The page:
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Global View: Which Russia Scandal?

Gershon Burstyn

Did Obama misuse federal power to handicap political opponents?

Wednesday, February 14, 2018

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What do Lori Lowenthal Marcus, Senator Bob Menendez, and Carter Page all have in common?

All may have been the targets of Obama administration investigations that utilized the levers of government to silence, intimidate, and harass political opponents.

In the case of Marcus, the founder of the pro-Israel group Z Street, it was one Philadelphia woman against the behemoth of the Internal Revenue Service and the US Justice Department. Soon after Marcus applied for nonprofit status for her organization in 2010, she found out that Z Street would undergo special IRS scrutiny because of its support for Jewish communities in Judea and Samaria (as Yonoson Rosenblum chronicles in his column this week). Rather than give up, Marcus decided to fight, a decision that would cost Marcus and her husband Jerome (they are both attorneys) seven years of labor and about $1 million in pro bono legal fees.

Though their ordeal ended last week with the IRS admitting wrongdoing, the government has refused so far to disclose what policies or directives led the IRS to target Z Street and other pro-Israel groups.

“The IRS and Justice Department refused to turn over virtually anything that happened before we instituted our lawsuit,” Marcus said in an interview from her Philadelphia-area home. “What we did find were various attempts by the IRS to punish, by either revoking or delaying tax-exempt status for organizations that support Jewish entities for organizations behind what’s known as the Green Line.”

The investigation into Senator Bob Menendez of New Jersey also has an Israel angle. In 2015, Menendez, the chair of the Senate Foreign Relations Committee, was one of three Senate Democrats who opposed the Iran nuclear deal. After challenging the White House in Congress and behind closed doors, Menendez found himself on the wrong end of a Justice Department probe that alleged he received improper gifts from a wealthy friend. From the start, Menendez maintained the investigation was political retribution for his stance on the Iran deal.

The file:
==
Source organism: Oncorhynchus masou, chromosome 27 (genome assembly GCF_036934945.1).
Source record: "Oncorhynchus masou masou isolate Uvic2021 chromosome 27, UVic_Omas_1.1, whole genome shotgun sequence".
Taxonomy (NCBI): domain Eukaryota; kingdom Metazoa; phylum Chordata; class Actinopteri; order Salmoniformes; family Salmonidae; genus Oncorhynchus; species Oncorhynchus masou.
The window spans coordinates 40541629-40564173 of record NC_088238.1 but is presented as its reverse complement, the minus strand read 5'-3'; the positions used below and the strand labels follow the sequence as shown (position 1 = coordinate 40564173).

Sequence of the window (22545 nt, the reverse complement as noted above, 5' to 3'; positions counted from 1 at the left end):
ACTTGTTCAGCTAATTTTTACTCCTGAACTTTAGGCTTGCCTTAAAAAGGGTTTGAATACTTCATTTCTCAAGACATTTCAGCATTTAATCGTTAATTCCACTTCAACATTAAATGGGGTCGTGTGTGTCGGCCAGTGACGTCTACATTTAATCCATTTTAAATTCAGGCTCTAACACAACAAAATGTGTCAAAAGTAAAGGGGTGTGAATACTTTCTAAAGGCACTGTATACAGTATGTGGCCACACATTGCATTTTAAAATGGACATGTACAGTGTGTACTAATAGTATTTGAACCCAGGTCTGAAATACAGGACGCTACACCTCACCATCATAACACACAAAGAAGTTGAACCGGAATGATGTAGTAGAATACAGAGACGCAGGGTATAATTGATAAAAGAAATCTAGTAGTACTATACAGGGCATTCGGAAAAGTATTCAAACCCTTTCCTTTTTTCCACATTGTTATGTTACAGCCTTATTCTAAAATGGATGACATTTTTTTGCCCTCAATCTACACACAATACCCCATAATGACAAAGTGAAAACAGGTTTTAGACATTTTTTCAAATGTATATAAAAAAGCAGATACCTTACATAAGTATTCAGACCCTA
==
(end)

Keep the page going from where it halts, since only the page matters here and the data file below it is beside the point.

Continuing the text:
“I never wavered in my innocence and my belief that justice would prevail,” Menendez said after prosecutors dropped his case on January 31. “I am grateful that the Department of Justice has taken the time to reevaluate its case and come to the appropriate conclusion.”

What does Carter Page have to do with all of this? To review, Page, who at one point volunteered for the Trump campaign, is a self-employed energy industry consultant and investor. You could call him low profile. The website of his firm, Global Energy Capital, touts him as the founder and managing partner. However, when the New York Times visited Page in his Manhattan office for a December 2017 story, they found that Global Energy Capital’s only employee “rents a windowless room… by the hour. Other tenants include the National Shingles Foundation and a wedding-band company called Star Talent Inc.” Not exactly a mover and shaker.

Page appeared on the FBI’s radar in the summer of 2016, after he was mentioned in the now infamous Steele Dossier, which alleged that businessman Donald Trump had engaged in improper behavior while on previous visits to Russia, and that Page, a campaign volunteer, had raised suspicions with his close ties to Russian officials. Steele compiled his memo using Russian sources he had cultivated as a British spy. It should be noted that Steele hasn’t visited Russia in 20 years, ever since his cover was blown. (Excerpted from Mishpacha, Issue 698)

Related Stories

Rose Report: Thinking Out Loud about Trump

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Israel Hayom editor Boaz Bismuth supports Trump’s realistic approach to Mideast peace

Washington Wrap: What Mueller Might Ask the President

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If Mueller gets to grill Trump, these questions spell trouble

Inside Israel: Israel and Iran in Open Conflict

Eliezer Shulman

The Israel-Iran war comes out of the shadows

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